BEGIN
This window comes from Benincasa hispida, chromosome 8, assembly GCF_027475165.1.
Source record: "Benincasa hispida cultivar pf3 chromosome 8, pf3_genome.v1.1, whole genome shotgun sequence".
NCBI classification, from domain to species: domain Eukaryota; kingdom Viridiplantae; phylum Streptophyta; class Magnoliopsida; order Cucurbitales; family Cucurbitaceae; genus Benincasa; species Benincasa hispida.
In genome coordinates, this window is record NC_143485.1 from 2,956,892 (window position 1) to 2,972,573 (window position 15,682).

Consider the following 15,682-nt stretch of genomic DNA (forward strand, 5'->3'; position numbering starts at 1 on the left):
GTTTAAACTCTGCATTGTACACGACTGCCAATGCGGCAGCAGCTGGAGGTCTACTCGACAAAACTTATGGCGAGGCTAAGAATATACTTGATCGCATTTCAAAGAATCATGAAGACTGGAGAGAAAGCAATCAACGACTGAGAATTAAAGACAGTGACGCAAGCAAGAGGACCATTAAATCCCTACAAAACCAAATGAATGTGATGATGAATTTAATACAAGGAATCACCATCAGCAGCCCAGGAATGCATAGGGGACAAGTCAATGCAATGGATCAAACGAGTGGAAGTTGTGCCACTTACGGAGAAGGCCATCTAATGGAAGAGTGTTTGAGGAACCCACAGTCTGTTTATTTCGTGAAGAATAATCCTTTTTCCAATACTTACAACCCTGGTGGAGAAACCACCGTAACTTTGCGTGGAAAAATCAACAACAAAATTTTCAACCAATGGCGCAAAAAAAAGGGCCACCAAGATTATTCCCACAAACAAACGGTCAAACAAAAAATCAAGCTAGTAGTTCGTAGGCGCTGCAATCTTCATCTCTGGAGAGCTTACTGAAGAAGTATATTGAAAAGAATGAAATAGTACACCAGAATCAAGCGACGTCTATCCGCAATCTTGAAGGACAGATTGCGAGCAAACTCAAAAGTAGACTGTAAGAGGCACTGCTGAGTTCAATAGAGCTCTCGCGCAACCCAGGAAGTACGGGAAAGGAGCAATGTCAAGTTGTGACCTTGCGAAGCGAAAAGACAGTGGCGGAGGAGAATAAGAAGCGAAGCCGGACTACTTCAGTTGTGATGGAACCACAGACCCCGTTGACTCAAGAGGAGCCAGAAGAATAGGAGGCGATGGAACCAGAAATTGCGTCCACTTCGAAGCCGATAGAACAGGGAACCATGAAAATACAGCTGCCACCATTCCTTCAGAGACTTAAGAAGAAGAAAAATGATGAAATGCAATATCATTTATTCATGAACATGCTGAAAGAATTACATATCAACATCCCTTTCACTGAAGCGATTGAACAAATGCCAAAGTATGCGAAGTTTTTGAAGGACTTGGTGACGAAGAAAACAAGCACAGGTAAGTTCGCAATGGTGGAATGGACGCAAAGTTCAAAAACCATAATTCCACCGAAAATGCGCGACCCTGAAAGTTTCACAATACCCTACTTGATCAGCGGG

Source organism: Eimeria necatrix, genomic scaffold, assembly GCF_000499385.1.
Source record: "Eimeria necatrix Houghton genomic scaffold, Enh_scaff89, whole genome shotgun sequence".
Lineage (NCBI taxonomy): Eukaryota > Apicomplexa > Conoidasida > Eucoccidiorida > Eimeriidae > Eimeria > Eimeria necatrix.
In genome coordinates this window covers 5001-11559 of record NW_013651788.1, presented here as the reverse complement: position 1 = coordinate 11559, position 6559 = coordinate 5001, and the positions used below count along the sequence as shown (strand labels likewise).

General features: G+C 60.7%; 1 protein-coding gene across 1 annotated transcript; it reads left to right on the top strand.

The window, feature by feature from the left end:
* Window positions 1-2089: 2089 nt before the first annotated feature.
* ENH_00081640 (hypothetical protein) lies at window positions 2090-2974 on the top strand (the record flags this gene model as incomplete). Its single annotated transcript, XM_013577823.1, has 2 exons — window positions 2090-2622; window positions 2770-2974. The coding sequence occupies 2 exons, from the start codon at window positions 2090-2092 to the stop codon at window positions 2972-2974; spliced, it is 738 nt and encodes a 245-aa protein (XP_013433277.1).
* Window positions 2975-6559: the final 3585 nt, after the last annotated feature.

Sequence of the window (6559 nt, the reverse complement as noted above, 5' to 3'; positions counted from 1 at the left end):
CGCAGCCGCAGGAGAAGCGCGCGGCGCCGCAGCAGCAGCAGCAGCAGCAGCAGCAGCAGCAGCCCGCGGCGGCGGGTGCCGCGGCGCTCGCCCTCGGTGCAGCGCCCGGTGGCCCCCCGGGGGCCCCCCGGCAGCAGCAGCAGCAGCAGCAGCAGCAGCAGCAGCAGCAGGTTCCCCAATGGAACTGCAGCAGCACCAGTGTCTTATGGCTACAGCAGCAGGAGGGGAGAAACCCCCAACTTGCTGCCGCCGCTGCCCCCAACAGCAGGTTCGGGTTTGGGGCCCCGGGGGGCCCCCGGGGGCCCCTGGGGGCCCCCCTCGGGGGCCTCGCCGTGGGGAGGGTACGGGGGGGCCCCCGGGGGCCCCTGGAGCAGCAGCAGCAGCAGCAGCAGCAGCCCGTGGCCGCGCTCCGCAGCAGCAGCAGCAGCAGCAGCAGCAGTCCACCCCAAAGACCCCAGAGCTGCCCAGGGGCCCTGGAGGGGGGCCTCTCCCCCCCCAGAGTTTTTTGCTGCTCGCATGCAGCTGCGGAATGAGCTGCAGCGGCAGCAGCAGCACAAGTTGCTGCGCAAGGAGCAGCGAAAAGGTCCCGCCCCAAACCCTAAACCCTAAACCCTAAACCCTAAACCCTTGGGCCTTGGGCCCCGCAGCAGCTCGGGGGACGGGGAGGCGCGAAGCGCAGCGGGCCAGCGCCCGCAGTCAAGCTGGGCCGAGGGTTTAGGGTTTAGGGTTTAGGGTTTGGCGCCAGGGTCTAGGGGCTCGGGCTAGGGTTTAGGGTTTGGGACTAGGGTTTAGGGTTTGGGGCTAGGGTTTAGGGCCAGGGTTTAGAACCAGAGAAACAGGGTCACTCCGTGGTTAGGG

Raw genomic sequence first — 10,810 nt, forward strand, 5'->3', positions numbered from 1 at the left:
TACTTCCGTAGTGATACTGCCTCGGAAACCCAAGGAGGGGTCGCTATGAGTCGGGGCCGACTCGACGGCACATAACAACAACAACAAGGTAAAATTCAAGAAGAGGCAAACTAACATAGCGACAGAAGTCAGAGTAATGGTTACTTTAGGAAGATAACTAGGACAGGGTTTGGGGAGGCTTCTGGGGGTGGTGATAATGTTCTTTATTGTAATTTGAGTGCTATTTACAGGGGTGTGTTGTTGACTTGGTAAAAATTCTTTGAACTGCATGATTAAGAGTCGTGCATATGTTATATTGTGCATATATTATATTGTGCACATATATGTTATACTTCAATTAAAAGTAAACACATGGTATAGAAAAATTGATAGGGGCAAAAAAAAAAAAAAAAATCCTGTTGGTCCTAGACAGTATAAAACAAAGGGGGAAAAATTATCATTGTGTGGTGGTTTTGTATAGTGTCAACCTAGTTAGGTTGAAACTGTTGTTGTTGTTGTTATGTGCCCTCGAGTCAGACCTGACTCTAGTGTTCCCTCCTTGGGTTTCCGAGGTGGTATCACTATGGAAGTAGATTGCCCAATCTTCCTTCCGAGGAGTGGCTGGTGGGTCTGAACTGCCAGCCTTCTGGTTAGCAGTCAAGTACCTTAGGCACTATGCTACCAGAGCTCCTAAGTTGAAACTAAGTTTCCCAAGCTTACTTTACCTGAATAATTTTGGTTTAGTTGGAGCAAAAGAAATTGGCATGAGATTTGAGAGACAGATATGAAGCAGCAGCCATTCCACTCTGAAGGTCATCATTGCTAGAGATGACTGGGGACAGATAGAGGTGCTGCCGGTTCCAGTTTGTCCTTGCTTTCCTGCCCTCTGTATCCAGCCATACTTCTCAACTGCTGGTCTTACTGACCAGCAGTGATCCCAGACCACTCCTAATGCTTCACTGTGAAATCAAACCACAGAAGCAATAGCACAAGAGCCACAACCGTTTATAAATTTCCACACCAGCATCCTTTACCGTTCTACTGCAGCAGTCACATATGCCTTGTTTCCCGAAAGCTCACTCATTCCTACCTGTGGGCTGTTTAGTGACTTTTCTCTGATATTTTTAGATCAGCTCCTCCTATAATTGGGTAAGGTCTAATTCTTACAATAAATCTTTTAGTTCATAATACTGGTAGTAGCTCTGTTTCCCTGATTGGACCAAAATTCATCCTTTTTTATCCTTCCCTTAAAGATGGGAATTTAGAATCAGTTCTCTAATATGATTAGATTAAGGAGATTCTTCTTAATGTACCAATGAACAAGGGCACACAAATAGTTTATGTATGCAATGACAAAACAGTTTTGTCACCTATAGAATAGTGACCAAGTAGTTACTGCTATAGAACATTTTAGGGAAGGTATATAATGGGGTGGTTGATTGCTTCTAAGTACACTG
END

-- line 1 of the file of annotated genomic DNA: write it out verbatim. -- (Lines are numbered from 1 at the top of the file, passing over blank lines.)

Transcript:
This window comes from Benincasa hispida, chromosome 8, assembly GCF_027475165.1.